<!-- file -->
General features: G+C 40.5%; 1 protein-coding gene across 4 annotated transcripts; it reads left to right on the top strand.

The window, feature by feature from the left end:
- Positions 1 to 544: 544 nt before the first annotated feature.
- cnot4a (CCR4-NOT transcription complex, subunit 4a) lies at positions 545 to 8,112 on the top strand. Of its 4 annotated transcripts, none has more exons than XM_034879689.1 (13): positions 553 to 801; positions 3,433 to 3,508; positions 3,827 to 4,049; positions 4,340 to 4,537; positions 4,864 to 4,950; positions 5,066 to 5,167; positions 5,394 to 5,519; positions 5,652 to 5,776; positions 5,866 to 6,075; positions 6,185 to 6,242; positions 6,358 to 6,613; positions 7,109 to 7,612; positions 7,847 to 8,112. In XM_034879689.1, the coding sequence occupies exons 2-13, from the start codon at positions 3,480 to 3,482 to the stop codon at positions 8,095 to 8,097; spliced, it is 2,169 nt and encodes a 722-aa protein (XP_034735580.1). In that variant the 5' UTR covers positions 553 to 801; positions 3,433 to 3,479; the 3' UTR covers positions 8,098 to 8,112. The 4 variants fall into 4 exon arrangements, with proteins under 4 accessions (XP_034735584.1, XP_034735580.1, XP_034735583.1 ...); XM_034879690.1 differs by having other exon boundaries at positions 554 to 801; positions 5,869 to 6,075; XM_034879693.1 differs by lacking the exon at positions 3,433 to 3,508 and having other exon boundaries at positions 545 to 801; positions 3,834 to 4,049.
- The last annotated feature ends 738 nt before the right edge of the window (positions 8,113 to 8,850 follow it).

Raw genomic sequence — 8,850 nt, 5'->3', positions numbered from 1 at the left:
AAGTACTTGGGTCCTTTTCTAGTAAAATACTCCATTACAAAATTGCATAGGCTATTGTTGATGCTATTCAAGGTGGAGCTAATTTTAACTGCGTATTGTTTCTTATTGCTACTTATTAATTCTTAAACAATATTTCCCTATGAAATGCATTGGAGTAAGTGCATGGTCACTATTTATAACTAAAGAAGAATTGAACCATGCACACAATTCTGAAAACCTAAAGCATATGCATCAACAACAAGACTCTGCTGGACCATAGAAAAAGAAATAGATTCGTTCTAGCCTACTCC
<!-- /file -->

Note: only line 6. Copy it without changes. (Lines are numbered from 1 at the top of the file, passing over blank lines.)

Raw genomic sequence — 8,850 nt, 5'->3', positions numbered from 1 at the left: